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Diffraction, Wavelength and Gap Size

Diffraction, Wavelength and Gap Size

Diffraction, Wavelength and Gap Size

Diffraction is the diffusing of waves when they go through a gap or around an object, of similar size to the wavelength of the waves.

When a set of waves go through a gap or around an object, they spread out. We call this diffraction.

1

Here is a situation you will come across most often: A series of waves going through a gap or slit.

This could be water waves produced by a ripple tank.

2

Can you remember what we call the blue lines?

3

A way to remember what diffraction is, is to think of the word diffuse, which means to spread out.

The waves are diffused by the edges of the walls. They are being diffracted.

Do you think the wavelength of waves is affected by diffraction? Answer yes or no.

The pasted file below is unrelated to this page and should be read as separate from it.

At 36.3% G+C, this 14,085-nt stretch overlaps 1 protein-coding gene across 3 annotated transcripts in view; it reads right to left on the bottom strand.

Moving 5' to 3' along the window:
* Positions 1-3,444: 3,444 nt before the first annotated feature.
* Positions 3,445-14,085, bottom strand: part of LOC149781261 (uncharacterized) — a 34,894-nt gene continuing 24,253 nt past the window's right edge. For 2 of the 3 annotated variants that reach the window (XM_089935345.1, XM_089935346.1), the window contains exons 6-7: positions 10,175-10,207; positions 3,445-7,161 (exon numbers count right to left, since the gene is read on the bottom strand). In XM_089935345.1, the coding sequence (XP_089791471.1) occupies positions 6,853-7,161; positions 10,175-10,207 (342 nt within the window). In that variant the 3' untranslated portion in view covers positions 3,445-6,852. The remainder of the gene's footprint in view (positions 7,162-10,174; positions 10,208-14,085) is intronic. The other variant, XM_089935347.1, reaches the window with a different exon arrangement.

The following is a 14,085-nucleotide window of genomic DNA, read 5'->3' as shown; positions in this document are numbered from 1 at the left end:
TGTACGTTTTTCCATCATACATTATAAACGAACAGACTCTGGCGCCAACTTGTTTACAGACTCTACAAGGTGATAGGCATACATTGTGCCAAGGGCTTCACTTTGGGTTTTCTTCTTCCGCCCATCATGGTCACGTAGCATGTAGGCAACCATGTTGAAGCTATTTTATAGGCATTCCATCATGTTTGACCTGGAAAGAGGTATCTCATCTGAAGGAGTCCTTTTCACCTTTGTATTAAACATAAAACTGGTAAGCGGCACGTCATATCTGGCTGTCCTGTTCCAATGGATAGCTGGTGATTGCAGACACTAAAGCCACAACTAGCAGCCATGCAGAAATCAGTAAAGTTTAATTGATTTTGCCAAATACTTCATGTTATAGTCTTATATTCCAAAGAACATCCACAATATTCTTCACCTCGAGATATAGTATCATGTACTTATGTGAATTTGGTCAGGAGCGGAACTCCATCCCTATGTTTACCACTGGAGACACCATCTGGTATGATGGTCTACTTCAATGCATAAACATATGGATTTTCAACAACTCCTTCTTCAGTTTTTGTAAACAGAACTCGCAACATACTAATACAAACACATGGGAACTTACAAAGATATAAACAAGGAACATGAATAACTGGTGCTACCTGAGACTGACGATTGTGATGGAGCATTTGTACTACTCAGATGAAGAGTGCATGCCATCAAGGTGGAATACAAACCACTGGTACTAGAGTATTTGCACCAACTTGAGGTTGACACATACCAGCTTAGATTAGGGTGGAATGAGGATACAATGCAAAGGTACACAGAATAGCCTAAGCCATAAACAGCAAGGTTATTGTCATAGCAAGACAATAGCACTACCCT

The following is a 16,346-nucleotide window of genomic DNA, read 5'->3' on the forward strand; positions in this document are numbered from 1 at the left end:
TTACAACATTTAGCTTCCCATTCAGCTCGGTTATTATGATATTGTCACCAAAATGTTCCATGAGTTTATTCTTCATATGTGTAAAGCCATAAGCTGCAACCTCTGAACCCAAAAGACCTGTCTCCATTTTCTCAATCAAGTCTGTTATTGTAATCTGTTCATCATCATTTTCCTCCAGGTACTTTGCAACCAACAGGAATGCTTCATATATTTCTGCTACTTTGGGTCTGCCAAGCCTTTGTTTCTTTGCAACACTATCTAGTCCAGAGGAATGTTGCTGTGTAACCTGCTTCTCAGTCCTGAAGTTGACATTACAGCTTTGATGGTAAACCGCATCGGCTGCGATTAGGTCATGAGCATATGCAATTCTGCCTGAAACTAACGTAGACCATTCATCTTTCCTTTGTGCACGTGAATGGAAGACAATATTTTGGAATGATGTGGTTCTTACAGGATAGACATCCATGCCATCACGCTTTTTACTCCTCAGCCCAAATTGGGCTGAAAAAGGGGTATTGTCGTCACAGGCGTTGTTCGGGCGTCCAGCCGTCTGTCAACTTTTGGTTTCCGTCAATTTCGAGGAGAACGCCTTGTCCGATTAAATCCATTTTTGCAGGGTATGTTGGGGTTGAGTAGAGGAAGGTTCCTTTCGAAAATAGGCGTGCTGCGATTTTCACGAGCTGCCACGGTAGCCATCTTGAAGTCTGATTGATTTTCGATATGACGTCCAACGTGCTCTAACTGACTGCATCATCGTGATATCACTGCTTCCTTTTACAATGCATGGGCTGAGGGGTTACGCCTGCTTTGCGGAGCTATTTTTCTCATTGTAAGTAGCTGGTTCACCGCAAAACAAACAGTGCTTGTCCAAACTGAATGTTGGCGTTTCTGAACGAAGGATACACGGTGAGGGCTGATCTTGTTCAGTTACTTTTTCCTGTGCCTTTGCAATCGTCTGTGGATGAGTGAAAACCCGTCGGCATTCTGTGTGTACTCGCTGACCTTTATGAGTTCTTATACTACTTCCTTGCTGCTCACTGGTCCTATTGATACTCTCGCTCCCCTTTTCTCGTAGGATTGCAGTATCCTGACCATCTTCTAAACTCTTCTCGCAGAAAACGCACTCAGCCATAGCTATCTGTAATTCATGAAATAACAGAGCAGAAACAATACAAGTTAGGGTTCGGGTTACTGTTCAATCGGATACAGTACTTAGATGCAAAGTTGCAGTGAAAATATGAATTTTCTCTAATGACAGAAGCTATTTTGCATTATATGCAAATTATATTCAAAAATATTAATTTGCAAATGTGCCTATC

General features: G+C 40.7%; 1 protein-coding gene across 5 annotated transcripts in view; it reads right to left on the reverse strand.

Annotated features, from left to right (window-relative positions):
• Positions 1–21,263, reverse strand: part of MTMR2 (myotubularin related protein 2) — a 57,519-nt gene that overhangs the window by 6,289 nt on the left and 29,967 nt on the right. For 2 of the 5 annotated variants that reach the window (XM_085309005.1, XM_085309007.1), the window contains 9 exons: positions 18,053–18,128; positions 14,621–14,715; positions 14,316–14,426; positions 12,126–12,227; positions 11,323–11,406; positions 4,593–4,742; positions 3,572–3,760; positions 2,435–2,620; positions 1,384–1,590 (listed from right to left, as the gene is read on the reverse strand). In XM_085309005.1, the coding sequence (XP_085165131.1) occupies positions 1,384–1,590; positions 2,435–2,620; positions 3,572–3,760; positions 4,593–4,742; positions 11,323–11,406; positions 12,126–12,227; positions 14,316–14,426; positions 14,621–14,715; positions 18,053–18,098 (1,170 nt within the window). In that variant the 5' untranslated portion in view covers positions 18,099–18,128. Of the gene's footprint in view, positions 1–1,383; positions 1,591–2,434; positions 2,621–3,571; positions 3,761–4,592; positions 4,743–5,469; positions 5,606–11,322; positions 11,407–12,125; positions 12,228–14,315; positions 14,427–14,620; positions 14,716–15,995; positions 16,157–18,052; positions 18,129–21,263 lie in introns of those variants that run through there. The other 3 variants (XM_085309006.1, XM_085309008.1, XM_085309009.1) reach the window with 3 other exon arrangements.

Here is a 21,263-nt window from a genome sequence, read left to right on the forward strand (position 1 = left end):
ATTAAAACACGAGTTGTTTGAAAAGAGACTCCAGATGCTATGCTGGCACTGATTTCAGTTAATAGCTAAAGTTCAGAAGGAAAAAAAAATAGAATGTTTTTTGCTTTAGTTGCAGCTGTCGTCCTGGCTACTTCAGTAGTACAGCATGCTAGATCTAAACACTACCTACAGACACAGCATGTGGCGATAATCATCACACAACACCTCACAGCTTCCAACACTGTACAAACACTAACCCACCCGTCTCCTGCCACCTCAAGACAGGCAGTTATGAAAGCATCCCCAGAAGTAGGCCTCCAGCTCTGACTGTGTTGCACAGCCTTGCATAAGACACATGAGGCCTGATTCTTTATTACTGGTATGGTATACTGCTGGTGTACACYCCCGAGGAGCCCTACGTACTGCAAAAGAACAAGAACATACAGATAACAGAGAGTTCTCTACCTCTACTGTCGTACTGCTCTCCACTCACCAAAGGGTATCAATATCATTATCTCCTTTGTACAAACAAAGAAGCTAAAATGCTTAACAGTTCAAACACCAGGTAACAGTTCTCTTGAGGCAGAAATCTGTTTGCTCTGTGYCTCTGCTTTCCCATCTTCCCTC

1

Which diagram, left or right, do you think is depicting stronger diffraction?

2

Which diagram, left or right, has a larger gap or slit?

Pick all the statement below that you think are correct.

1

Here we can see the diffraction strength of different sized gaps

Notice that the very large gap only affects the edge of the waves. The centre remains unchanged.

Charlie is playing music in a sound proofed room. This means that the walls do not transmit sound. If the door is open, can you hear music if you stand slightly to the side of the door outside the room?

Mary is at a concert and is trying to find somewhere quiet so she can take a phone call. Would standing behind a column block the sound?

1

Here are some examples of diffraction around an object.

Just like with gaps, the size of the object must be comparable to the wavelength of the waves in order for diffraction to occur.

To sum up the important bits:

1. Diffraction is the diffusing of waves when they go through a gap or around an object.
2. Diffraction does not affect the speed or wavelength.
3. The strongest diffraction occurs when the size of the gap (or object) is similar to the wavelength of the waves.